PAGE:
City officials are launching a new harm reduction strategy in Manchester, the first of its kind in New Hampshire, designed to connect people struggling with addiction to available treatment and recovery options while removing the stigma that often accompanies these issues.
Funded by the Governor’s Office for Emergency Relief & Recovery, the public health nonprofit Makin’ It Happen (MIH) worked with city officials to develop the strategy.
The group Harm Reduction International (HRI) defines harm reduction as “policies, programs and practices that aim to minimize negative health, social and legal impacts associated with drug use, drug policies and drug laws.
According to the HRI website, “harm reduction is grounded in justice and human rights — it focuses on positive change and on working with people without judgement, coercion, discrimination, or requiring that they stop using drugs as a precondition of support.”
“Although there is no singular definition, harm reduction is prospective risk reduction efforts through programs, policies, and practices,” said Brian Mooney, Community of Care manager at MIH. “Things like sunscreen, seatbelts, speed limits, wearing a mask and practicing social distancing are all forms of harm reduction.”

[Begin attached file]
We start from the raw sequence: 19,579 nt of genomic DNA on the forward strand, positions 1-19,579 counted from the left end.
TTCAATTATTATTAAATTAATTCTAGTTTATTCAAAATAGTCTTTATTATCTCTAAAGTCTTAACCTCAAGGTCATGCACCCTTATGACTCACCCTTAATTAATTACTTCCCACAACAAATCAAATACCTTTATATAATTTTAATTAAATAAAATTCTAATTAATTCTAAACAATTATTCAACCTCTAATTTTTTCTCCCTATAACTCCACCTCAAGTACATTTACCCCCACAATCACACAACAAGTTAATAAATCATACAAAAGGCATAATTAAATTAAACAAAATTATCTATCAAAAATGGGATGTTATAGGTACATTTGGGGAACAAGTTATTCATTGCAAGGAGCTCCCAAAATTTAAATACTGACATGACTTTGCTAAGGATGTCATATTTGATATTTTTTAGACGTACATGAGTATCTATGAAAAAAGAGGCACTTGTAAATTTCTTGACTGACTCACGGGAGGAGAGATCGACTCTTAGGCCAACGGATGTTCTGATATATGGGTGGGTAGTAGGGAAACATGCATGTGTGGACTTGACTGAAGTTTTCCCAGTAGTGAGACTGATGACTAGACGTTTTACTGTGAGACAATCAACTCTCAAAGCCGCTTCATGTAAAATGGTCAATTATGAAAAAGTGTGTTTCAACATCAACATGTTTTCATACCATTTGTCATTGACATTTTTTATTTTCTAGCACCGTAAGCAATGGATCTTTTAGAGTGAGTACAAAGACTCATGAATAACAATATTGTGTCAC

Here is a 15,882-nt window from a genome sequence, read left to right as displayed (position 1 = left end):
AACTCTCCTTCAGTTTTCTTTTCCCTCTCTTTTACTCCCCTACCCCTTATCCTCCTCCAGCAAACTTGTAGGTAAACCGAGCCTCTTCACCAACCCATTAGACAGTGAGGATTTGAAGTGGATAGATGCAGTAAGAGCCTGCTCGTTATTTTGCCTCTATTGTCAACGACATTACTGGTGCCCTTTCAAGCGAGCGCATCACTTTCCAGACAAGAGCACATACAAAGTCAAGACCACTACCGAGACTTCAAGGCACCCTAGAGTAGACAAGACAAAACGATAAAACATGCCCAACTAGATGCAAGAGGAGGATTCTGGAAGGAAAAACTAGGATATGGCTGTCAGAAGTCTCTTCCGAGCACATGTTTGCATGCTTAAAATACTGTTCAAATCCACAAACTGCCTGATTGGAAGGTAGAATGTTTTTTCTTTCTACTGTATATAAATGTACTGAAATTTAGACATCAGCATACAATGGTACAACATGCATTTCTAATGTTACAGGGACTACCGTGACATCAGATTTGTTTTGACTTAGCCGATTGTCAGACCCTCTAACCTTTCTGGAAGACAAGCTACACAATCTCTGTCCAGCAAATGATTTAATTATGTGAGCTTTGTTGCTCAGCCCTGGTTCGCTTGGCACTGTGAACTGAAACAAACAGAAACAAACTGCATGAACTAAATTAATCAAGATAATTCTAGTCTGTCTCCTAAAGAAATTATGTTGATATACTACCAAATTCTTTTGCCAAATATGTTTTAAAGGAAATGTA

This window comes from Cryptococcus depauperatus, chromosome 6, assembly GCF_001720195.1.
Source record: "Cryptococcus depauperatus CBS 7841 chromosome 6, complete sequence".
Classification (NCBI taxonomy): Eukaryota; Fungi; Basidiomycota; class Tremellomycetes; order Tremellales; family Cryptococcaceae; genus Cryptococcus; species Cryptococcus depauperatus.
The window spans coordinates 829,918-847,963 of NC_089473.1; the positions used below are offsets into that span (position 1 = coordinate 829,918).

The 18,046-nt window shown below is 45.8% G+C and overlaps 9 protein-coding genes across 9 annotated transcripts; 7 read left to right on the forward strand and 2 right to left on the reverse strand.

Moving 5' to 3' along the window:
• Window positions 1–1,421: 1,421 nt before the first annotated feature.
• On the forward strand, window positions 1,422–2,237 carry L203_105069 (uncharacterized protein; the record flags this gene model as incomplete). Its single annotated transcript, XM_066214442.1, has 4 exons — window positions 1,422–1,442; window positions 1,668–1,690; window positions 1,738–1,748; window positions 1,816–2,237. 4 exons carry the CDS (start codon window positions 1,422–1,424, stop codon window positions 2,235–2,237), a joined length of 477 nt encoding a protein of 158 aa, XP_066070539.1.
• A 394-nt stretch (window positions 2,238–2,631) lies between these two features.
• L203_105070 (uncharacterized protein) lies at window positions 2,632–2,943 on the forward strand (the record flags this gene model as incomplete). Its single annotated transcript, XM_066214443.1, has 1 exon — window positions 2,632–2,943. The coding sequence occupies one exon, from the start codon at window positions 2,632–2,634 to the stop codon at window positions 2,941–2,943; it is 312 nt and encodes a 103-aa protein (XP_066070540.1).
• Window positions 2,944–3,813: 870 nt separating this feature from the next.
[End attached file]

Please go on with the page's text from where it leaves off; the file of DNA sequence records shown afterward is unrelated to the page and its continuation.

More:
“A formal harm reduction strategy ensures that our community is addressing risk, taking action to minimize harm and prevent fatal overdoses as a key component of secondary prevention,” said Manchester Public Health Director Anna Thomas. “This call to action should challenge all communities to develop their own harm reduction strategies in partnership with their residents and resources. Our collective efforts should not only benefit the individuals we serve, but our full communities as well.”
In addition to new initiatives, the city and its partners will continue to practice existing components of harm reduction, including:
• Connecting people to primary care and mental health services;
• Giving individuals access to Naloxone (Narcan) and training to prevent overdose fatality;
• Offering screening and vaccinations for treatment of sexually transmitted diseases;
• Helping people enroll in insurance like Medicaid; giving them access to medical treatment;
• Referrals to substance use disorder treatment and recovery support;
• Public awareness and education to engage, educate and empower the public.
“I’m grateful for the collaboration between the City of Manchester and Makin’ It Happen to develop the first comprehensive harm reduction strategy in the State of New Hampshire,” said Mayor Joyce Craig. “Through this comprehensive approach, we are working to improve overall community wellness and save lives.”
The Manchester harm reduction strategy can be found online at www.makinithappen.org.